Using this tutorial from Sewaholic. Excellent work and site.
I used fusible interfacing on this one.
I made the mistake all novice sewers make:
I clipped too close to the edge and/or used a pointy thing to try and make a nice point.
Next time I’ll employ one of the tricks I found on the web. One is using a surgical clamp to get a good grip on the point before turning it inside out.
The other one is this beauty, from Off the Cuff, a blog about expert shirt sewing by Pamely Emy:
using a temporarily thread to catch the point.
Off the Cuff is a great site with expert information on sewing dress shirts. I’m sorry mrs. Emy doesn’t blog anymore, due to health issues I believe. I hope she still sews and has many good days.
My collar point topstitched:
I inserted my Crazy Comfortable sleeve pattern. I now think that the reason they actually work so well is because they’re on the bias… not so much because of the crazy pattern (wide flat shoulder cap. I say “flat” but it’s actually concave.) Anyway. Sewed them in. Pressed good. Added a single needle top stitch to secure the seam.
Now pinking the left over edge:
How are these seams finished on high end dress shirts? Surely not serged/overlocked. Felled seams probably. Ah yes, I’ve found some things on the net, one of them, again, an excellent instruction from the Off the Cuff blog.
I’ve now ordered the book on which Sewaholic based her collar-tutorial was: Shirtmaking: Developing Skills For Fine Sewing by David Page Coffin.
I hope to learn much from it.
It’s not done, a zipper in a shirt. But my machine can’t make button holes and I don’t like to make them by hand. Not yet anyway. I’m sewing a zipper.
I’ve attached a separate placket for it. Did some folding to get the sequence right. The precise cutting I do was very helpful, I could just lay the edges against each other (“flush”?) and treat them as one.
First I attached the zipper to the front and the placket. Then I folded back the front and the placket and sewed a nice top stitch line. Which wrinkled as I progressed with the needle:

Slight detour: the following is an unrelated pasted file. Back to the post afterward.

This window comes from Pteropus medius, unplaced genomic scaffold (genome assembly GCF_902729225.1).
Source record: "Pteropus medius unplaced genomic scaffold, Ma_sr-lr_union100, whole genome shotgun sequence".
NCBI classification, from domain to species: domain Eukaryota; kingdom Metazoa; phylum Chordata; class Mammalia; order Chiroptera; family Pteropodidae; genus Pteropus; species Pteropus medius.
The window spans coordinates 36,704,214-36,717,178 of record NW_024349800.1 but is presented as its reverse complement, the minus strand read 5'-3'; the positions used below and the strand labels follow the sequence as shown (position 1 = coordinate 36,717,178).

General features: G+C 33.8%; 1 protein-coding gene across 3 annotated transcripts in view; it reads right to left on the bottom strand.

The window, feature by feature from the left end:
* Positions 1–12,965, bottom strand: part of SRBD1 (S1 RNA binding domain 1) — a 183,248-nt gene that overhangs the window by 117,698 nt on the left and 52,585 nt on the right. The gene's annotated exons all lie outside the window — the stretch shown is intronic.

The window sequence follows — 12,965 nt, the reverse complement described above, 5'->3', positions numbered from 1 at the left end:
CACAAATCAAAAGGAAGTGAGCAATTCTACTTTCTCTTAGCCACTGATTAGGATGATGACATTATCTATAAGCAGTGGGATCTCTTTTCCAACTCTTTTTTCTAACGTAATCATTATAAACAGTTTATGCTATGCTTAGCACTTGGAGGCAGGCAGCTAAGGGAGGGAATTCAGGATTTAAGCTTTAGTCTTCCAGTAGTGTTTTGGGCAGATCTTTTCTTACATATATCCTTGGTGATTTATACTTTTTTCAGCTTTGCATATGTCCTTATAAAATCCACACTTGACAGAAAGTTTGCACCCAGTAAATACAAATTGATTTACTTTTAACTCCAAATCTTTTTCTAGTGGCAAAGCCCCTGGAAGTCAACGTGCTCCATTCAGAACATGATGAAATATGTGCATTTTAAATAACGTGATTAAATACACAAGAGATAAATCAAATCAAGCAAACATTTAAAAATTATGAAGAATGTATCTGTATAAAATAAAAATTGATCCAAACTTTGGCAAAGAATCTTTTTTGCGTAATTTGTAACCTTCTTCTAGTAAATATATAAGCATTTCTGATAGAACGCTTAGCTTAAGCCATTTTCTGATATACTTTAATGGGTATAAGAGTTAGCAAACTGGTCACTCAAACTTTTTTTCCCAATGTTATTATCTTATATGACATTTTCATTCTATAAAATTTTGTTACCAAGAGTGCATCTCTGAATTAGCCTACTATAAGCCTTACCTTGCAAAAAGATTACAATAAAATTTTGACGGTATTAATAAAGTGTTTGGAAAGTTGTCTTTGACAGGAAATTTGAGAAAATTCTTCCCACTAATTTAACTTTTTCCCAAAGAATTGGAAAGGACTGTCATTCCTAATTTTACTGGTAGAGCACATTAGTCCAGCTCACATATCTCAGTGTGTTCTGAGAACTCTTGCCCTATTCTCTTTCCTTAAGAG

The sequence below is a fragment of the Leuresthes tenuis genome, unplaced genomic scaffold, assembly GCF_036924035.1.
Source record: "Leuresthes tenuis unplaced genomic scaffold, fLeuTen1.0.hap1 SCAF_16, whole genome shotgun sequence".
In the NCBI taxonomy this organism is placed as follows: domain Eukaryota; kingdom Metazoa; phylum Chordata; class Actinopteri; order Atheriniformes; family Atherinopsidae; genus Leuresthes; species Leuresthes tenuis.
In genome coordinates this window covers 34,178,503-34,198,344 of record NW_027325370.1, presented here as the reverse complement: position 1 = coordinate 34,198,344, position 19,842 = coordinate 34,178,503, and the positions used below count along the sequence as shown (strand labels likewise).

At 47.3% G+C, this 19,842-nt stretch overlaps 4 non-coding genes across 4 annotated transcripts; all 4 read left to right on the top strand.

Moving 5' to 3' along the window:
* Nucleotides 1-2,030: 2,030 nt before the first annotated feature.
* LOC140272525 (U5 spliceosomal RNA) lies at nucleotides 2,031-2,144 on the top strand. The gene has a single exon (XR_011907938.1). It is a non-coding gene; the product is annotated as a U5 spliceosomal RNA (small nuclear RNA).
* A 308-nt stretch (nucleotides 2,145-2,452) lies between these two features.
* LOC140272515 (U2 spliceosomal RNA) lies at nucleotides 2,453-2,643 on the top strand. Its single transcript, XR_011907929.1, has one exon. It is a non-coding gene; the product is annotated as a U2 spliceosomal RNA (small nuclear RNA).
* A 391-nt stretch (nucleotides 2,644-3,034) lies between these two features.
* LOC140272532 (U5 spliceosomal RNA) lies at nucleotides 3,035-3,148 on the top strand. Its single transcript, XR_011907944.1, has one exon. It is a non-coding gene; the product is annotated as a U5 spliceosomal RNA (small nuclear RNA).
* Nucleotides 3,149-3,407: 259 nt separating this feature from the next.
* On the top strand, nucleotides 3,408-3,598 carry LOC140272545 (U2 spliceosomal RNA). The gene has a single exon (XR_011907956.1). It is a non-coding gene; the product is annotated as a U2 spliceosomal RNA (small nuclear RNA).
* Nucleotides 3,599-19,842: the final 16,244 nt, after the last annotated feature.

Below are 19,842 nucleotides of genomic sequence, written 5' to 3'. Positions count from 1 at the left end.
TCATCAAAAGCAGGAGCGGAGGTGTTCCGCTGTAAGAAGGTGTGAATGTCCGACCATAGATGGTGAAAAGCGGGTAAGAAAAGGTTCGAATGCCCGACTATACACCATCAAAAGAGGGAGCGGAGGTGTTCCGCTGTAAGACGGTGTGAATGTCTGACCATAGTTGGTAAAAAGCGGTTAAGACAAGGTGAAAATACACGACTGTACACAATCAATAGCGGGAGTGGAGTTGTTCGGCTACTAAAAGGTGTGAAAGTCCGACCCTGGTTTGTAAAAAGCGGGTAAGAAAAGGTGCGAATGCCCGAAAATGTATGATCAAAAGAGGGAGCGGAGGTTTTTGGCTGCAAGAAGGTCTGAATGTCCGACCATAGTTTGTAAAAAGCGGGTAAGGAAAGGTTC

Because you should always press. Duh.
After pressing it looked better and it sewed much better too:
You could press the plackets first, to bring some idea of purpose into the band:
Upon fitting I saw how awful and weird the button plackets looked as they went up vertical above the zipper. Following the Centre Front line right up. Because that’s where all the buttons were supposed to go in the original pattern. I amended the pattern to not have overlapping plackets. But I didn’t amend it for height and it looks awful with the zipper not closing the gap all the way. (and you don’t want a zipper all the way to the top)
I also found out that the collar stand I had cut didn’t fit the neck line anymore, it was too short. Don’t know how that happened as I followed the Knip pattern for the neck exactly because I hadn’t learned anything about necklines or collar (stands) yet.
I solved both by folding back the button (zipper) placket. Something else Not Done in sewing. It’s more of a dirty hack than anything else and I’m not proud. But it gets me a front that works and by now this shirt has become a wearable practise shirt so here goes:
Fold away and topstitch in place. Awful. But functional.
Now I’ve got an acceptable shape at the front edges. (note to self: a next shirt with a zipper needs it to close a bit higher. About 5 cm.)
Now I could attach a collar stand that fits to that, I learned how to draw one at drafting lessons last Monday. No need though because the original collar stand now fits again, if I shape the rounded edges freehand. (Something else that’s going to get me in trouble. Symmetry is very important at this point of the body.)
Todays task is to finish those round edges of the collar stand and perhaps assemble the collar to it. Again using Sewaholic’s tutorials.
I’ve trimmed the seams on the inside of the collar stand a bit. It was six layers thick and it will receive three more layers from the collar. That’s just too much difference from the single layer of fabric that’s the rest of the shirt.